I am currently teaching in a very small Christian school in Sunnyside, WA. This means that I AM the history department, which is really amazing. I get to pick what I choose to teach and get a lot of variety over the course of my day and year since I get to teach the whole span of the Social Studies courses (and some extras!). As a result, over the year I will teach World History, U.S. History (junior level and senior level), Current World Problems, Church History, Pacific Northwest History, Sociology, Psychology, and even Basic Geometry and P.E.!

What did you learned about teaching from watching your Calvin History professors?

My history professors at Calvin were passionate. They loved learning about their respective areas not only for the purpose of acquiring knowledge, but because they saw its relevance in the way that it shaped their beliefs and their world. This is the key element to all of teaching.

How did your study at Calvin prepared you to teach History?

Calvin not only taught me tips, tools, and strategies for teaching a variety of students, it also taught me how to provide students with life-long learning. At Calvin, I learned how to learn. I learned how to examine and question documents, artifacts, and ideas for the purpose of gleaning what I could from them. I also learned how to question that material in a way in which evidence could be considered and my beliefs or opinions on matters could be changed. This, in turn, is what I am trying to teach my students. My hope is that they use Christian tools of critical analysis to teach themselves about the wider world around them while allowing their beliefs to be shaped by their analysis.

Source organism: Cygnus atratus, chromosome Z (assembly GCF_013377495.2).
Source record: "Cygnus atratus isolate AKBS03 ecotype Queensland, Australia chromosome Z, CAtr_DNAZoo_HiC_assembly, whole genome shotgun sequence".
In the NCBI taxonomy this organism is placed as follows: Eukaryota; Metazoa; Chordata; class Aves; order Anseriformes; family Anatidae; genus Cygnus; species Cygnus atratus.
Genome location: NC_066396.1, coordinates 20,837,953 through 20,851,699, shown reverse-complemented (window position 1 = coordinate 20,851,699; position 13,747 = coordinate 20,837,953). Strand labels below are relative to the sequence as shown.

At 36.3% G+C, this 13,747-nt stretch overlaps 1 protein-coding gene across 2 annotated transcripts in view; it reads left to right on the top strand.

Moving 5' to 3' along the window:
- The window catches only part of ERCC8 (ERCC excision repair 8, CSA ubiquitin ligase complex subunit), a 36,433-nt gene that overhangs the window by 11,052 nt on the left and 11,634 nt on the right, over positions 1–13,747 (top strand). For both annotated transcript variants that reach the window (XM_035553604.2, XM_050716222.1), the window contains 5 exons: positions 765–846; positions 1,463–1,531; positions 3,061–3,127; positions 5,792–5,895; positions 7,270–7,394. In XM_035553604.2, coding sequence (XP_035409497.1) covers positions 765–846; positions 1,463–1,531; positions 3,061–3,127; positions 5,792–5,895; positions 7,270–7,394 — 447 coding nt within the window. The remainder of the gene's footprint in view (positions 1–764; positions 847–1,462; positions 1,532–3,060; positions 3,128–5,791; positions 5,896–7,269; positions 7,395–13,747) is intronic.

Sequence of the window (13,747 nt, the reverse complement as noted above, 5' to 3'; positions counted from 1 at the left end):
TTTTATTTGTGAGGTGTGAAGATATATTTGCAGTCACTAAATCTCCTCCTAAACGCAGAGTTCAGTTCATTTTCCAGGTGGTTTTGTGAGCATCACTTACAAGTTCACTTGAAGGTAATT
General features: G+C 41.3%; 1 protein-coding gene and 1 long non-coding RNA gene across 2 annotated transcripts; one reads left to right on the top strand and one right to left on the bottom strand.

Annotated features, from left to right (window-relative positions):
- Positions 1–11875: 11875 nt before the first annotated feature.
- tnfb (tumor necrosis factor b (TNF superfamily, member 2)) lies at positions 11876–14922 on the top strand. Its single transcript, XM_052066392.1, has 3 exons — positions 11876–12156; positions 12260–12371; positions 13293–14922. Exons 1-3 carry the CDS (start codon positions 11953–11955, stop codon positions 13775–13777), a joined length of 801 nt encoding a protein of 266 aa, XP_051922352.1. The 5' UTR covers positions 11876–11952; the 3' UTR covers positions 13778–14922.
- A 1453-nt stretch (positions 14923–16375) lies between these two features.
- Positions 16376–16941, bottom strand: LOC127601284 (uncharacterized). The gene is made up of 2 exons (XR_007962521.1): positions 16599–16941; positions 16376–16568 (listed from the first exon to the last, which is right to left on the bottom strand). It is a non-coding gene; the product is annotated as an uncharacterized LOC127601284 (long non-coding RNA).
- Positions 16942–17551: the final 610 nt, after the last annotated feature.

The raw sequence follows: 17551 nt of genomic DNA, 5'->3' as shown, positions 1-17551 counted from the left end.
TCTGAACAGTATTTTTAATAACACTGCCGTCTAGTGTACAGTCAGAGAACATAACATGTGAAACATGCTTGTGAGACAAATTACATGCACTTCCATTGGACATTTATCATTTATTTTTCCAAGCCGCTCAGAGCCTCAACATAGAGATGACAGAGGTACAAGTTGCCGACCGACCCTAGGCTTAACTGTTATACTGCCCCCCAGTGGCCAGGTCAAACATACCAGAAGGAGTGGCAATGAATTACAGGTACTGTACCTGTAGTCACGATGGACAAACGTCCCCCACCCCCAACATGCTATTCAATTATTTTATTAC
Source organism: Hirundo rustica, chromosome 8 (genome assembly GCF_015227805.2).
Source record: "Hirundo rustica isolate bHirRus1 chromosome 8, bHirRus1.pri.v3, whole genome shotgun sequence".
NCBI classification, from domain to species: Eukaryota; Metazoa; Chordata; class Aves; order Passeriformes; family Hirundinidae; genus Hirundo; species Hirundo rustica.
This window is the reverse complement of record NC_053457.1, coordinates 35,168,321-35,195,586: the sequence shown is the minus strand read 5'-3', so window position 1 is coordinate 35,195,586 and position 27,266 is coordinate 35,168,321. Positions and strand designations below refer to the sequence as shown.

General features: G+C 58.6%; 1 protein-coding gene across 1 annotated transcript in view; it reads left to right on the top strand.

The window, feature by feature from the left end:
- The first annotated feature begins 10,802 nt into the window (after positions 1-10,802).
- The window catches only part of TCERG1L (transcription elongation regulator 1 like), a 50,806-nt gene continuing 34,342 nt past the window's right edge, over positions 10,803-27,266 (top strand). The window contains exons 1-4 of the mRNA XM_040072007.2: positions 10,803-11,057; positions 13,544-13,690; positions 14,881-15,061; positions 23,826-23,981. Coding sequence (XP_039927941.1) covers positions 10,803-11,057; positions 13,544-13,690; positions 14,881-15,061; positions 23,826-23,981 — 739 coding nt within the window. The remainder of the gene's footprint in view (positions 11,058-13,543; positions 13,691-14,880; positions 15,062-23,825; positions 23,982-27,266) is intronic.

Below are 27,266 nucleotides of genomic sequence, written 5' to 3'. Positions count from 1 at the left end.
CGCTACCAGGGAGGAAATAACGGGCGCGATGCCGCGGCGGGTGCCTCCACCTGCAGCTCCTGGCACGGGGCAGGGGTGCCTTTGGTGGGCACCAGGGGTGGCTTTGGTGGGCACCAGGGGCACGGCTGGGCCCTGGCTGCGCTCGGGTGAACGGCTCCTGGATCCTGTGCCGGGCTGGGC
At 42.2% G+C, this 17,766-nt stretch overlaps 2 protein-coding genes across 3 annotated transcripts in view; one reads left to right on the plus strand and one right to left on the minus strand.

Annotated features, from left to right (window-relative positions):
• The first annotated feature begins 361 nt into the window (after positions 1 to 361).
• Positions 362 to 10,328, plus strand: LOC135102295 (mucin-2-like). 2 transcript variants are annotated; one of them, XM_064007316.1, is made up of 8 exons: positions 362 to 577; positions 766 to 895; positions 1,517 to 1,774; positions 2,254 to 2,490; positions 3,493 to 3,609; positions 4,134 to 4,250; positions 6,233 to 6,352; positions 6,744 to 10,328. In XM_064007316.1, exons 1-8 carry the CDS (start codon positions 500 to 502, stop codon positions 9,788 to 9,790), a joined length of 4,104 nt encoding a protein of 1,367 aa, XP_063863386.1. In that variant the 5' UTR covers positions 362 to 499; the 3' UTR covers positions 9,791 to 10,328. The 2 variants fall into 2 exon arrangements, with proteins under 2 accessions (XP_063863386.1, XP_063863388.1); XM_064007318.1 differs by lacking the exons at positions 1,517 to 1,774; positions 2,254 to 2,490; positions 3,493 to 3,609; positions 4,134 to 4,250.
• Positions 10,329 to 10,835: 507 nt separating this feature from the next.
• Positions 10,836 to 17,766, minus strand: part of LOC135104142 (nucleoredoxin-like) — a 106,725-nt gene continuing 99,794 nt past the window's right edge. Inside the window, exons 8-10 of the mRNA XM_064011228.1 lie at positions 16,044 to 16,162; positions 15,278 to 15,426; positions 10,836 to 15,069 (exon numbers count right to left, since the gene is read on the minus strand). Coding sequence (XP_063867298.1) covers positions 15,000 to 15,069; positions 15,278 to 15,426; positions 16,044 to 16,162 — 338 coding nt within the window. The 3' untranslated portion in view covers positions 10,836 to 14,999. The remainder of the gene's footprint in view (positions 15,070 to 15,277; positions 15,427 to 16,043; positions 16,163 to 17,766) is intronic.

Any advice you would give students thinking of majoring in History, Secondary Ed?

Definitely go for it! With history, you can learn a large variety of things. The scope of the material than can be studied is limitless, yet can be very specific, depending on your interests.

 

Kaelyn Sullivan ('06)

High School Teacher, Washington

Kaelyn SullivanI graduated from Calvin in 2006 with majors in Secondary Education and History, as well as a minor in Economics. My freshman year, I was undecided on a major, but leaning toward Business. I had always wanted to be a teacher, but I did not know what subject I would teach. History was the furthest thing from my mind; in fact, I hated history in high school. But for interim my freshman year, I was put in a Developing a Christian Mind class related to the Holocaust, which was not on my top three list of choices. Professor Emeritus Wally Bratt was teaching it. During that class, I learned that history was not a black and white set of facts that I imagined; it was full of gray area that was interpreted by historians. This was so interesting to me, and I was certain that I had found the subject I wanted to teach.

Throughout my time at Calvin, I enjoyed learning the story of history, developing research skills, and interpreting primary documents for myself. Taking the African American History calss was especially fascinating because I learned a story of history that is not often told by traditional textbooks. I also really enjoyed writing my capstone paper on the relationship between Malcom X and Elijah Muhammad. The Teaching Secondary Social Studies course, taught by Prof. Schoone-Jongen, gave me so many practical ideas to carry into my teaching.

After graduating, I was surprised and excited to move across the country to Seattle. There i took a job at a Christian school teaching a variety of classes, including American History, Western Civilization, Government, and Yearbook. Seven years later, I am still blessed to teach there. Calvin prepared me to teach the content as well as the critical thinking skills that can be developed in a history class.

If you would like to be a teacher, history is by far the most fun to teach! How can you beat a trench warfare simulation while teaching World War I? It is incredibly rewarding to help history come alive for students. Furthermore, as stated in my school's mission statement, I enjoy helping students develop the thinking skills necessary to help them become dynamic, transforming influences of God's glory.